Noway Expat Health Insurance Guide
Norway - the so-called “land of the midnight sun” - has been blessed with a wealth of natural resources. On the one hand, Norway’s mountains, glaciers and fjords represent some of the most dramatic scenery anywhere in the world. National Geographic has labelled the Norwegian fjords as the world’s top tourist destination in response, and a visit to Norway without experiencing this breath-taking geography is surely a missed opportunity.
On the other hand, Norway also benefits from large reserves of oil and natural gas that has helped it to become a global player in the energy market. Having carefully managed these resources over the last few decades, Norway has managed to become the largest provider of oil outside of the Middle East. Understandably, as elsewhere in the world, this has created huge wealth for the Norwegians.
Today, Norway boasts one of the highest per capita incomes anywhere in the world thanks to this wealth trickling down to all areas of the Norwegian economy. As with so many other wealthy countries however, this affluence comes at a price. In Norway, the cost of living is considerably higher than most other nations, meaning that while earning a good salary in Norway is relatively easy, actually holding onto that money is a wholly different situation.
While it is tempting to merely describe Norway as cold and snowy this would be disingenuous to the country. It does indeed experience more snow than many other countries thanks to both its latitude and its altitude but this is no bad thing.
The Norwegian architecture combined with heavy winter snowfall can turn the country into one giant picture postcard, complete with picturesque villages nestled into sleepy valleys topped by snow-capped mountains. For the romantic at heart, Norway can be a paradise of stunning views and beautiful walks; an experience to warm even the coldest winter evenings.
That said, while the higher mountains can retain snow right throughout the year, Norway can enjoy some surprisingly balmy temperatures during the summer months. While winters may dip to 40 below freezing, temperatures in July and August regularly top 20 degrees and sometimes even more. Therefore visitors should not be surprised by the type of summers normally reserved for countries far further south.
It’s fair to say that Norway is a country of stark contrasts in terms of temperature. If warm, sunny summers and cold, snowy winters sound like the perfect seasons for you then Norway is sure to impress. It offers, to many people, the perfect seasons where one can enjoy barbeques and beaches all summer, followed by skiing and open fires in the winter.
One final distinction worth knowing is that it is typically the north and east of the country that receives the most winter snow, so should be of greater interest to passionate skiers. In contrast the south and west tend to be milder and experience their precipitation in the form of rain rather than snow. For those who find the biting cold of winter just a little too much, it’s worth being aware of this fact, thus enabling one to escape from the worst of the weather if desirable.
Norway has a long and illustrious history, though is arguably best known as the original home of the Vikings. This highly successful sea-faring nation was one of the original colonists, taking over much of the extreme northern hemisphere including the Faroe Islands and the most northerly parts of Britain.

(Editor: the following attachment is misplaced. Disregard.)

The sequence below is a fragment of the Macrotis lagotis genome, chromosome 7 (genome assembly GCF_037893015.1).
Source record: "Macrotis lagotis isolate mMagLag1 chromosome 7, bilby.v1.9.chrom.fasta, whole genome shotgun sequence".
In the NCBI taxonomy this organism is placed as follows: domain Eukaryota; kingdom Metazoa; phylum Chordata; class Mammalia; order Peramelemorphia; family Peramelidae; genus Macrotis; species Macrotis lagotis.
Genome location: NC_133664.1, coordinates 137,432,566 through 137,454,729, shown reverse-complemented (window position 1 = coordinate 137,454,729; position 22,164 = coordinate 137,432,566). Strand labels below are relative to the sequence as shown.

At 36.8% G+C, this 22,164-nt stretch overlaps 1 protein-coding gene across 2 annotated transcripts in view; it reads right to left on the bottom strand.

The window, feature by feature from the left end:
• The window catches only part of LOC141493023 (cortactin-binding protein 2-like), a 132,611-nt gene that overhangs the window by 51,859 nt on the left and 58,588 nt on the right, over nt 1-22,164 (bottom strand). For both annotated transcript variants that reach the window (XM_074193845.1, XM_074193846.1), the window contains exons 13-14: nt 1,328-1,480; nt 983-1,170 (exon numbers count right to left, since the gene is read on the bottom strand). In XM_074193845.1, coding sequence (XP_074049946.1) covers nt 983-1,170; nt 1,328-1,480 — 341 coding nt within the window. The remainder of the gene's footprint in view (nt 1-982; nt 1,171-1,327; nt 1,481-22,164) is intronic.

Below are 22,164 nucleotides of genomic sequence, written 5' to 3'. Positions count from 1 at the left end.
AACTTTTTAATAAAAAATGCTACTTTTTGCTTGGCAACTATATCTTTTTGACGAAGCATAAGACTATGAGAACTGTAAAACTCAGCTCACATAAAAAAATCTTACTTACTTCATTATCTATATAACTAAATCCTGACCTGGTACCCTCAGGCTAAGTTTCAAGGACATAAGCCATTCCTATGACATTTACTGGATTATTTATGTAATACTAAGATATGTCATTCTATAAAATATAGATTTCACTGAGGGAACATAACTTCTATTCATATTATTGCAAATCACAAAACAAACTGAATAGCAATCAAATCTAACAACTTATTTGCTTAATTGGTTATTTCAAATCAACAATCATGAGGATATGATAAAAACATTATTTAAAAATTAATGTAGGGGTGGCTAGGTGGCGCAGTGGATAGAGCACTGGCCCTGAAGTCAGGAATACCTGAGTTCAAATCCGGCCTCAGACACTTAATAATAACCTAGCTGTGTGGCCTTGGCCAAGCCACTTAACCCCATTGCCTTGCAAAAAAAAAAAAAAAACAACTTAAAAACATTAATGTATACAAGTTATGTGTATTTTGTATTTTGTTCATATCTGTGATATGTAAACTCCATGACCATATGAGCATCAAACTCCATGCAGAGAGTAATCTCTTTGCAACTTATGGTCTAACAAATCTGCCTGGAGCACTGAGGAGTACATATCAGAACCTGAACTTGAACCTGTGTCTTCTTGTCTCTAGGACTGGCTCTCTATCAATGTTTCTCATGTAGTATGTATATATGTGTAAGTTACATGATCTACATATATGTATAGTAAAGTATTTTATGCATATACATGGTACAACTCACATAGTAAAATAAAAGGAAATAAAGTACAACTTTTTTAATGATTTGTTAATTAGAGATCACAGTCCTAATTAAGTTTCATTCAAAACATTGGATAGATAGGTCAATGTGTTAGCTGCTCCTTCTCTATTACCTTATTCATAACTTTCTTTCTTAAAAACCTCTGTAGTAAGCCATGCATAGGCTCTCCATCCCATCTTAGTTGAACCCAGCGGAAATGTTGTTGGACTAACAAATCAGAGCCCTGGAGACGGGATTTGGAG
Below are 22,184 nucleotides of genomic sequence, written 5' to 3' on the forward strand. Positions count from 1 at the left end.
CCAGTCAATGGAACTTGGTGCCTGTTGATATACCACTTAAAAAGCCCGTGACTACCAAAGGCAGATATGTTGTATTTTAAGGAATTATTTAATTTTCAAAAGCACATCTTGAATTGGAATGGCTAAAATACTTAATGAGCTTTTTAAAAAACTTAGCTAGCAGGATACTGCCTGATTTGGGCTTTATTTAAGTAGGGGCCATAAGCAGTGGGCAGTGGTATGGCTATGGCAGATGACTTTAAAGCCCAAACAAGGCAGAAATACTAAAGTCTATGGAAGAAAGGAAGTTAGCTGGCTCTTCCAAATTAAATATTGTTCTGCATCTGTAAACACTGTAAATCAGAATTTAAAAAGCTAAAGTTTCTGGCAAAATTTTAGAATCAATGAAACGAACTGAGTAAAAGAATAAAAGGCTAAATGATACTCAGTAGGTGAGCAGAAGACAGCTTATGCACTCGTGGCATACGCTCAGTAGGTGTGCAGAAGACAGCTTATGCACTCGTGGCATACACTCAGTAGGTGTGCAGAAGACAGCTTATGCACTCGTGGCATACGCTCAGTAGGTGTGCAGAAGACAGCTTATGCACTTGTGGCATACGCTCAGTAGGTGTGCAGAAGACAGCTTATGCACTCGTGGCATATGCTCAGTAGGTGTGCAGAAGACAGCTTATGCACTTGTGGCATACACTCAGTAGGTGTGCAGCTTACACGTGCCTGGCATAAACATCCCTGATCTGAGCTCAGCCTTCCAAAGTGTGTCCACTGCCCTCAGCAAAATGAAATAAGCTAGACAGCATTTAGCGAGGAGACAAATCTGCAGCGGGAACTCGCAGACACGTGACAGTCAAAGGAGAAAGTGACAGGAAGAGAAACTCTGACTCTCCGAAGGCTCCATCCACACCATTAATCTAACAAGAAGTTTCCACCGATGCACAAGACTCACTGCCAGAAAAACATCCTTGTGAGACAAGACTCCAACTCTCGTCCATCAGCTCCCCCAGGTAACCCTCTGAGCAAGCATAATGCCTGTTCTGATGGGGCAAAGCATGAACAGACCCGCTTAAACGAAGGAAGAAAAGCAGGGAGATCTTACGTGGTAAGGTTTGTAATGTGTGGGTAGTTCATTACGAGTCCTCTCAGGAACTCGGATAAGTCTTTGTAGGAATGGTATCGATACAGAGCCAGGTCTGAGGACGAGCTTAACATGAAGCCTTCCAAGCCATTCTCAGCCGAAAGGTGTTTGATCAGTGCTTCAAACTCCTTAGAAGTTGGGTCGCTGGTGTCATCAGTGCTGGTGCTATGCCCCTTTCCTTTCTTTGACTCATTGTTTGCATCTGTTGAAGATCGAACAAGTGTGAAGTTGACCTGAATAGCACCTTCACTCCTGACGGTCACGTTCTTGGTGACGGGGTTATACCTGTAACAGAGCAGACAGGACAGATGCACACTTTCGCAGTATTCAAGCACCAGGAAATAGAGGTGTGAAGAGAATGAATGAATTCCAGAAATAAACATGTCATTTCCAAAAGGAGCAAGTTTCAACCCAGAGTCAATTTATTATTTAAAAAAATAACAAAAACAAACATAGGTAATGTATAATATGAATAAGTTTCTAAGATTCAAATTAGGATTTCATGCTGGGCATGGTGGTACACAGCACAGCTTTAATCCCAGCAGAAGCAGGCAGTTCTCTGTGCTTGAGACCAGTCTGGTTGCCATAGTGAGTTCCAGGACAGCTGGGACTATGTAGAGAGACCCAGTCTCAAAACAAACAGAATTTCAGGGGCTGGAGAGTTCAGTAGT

Today, while the empire may have shrunk, Norway maintains great pride in its ocean-going heritage. Much of the diet is seafood and Norway is one of the few nations that still catches whales on a regular basis, claiming that it is part of their culture, no matter how distasteful the international community may find this.
Rather like their climate though, Norway is a country of contrasts when it comes to their culture too. Nobody could accuse them of being backward-facing; indeed to many people Norway is now one of the most progressive countries in the world.
They were, for example, the first country to adopt strict policies giving rights to indigenous people. In Norway, the native Sami people have been blessed with reforms on land and on laws, that aims to help protect their heritage and include them in future national decisions. It is also worth noting that Norway was also one of the first countries to introduce anti-discrimination laws for homosexuals and to permit same-sex marriage.
It’s fair to say, therefore, that Norway is in many way the poster child of modernism, having slowly created one of the most democratic and inclusive nations of all.
Back in the early 1800’s Norway formed a union with Denmark and Sweden that became known as the Kalmar Union. Rather like the entities that make up the United Kingdom today, these close ties helped to ”cross pollinate” culture and language between these three Scandinavian nations.
As a result, while Norway maintains its own language, there are distinct similarities between it and other Scandinavian cousins. It is now entirely possible for individuals from different countries here to carry on a conversation in their own respective languages, and for all parties to understand one another.
One particularly interesting aspect of the Norwegian language is that it actually consists of two distinct versions. Bokmal is the more popular of the two and is used by the vast majority of the country. A secondary version, spoken by little over 10% of the population is known as Nynorsk.
Ever since the Second World War, a broad range of languages have been taught in schools. This means that while not an official language, many of the younger generations speak excellent English. German, French, Spanish and Russian are also frequently taught in schools, creating a broad range of possible languages one may speak while in Norway.
Driving in Norway can be a true pleasure; long, wide roads with stunning scenery can make driving here an experience like no other. The size of the country also helps to make driving here enjoyable, simply because the roads are typically quite empty and one need not worry about traffic jams and other annoyances except in towns and cities.
Driving here is easy enough; visitors from within the EU may drive legally using their existing license. In contrast, those from outside the EU will find their driving license is only valid for the first three months of their visit. After this time it must be exchanged for a local driving license.
The Norwegian rail system is enviably clean, reliable and timely though, as with so many other things in Norway, public transport is expensive. Sadly, there is little that can be done about this, apart from car-sharing when the opportunity arises.